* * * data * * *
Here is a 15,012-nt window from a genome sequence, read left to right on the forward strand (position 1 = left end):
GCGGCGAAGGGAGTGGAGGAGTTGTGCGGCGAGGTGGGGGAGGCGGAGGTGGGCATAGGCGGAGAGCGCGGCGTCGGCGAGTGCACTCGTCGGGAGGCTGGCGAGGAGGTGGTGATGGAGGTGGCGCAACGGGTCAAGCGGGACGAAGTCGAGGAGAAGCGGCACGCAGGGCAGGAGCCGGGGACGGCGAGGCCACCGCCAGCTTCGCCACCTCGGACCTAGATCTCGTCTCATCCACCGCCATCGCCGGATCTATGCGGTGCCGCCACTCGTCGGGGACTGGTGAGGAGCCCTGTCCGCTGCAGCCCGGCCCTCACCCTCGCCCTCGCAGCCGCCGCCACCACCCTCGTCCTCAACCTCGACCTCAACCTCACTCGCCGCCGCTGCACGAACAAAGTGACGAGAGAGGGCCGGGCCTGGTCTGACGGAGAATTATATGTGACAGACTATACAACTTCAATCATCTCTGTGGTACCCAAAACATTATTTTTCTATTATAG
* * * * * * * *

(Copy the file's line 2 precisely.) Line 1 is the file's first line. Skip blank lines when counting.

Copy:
GCGGCGAAGGGAGTGGAGGAGTTGTGCGGCGAGGTGGGGGAGGCGGAGGTGGGCATAGGCGGAGAGCGCGGCGTCGGCGAGTGCACTCGTCGGGAGGCTGGCGAGGAGGTGGTGATGGAGGTGGCGCAACGGGTCAAGCGGGACGAAGTCGAGGAGAAGCGGCACGCAGGGCAGGAGCCGGGGACGGCGAGGCCACCGCCAGCTTCGCCACCTCGGACCTAGATCTCGTCTCATCCACCGCCATCGCCGGATCTATGCGGTGCCGCCACTCGTCGGGGACTGGTGAGGAGCCCTGTCCGCTGCAGCCCGGCCCTCACCCTCGCCCTCGCAGCCGCCGCCACCACCCTCGTCCTCAACCTCGACCTCAACCTCACTCGCCGCCGCTGCACGAACAAAGTGACGAGAGAGGGCCGGGCCTGGTCTGACGGAGAATTATATGTGACAGACTATACAACTTCAATCATCTCTGTGGTACCCAAAACATTATTTTTCTATTATAG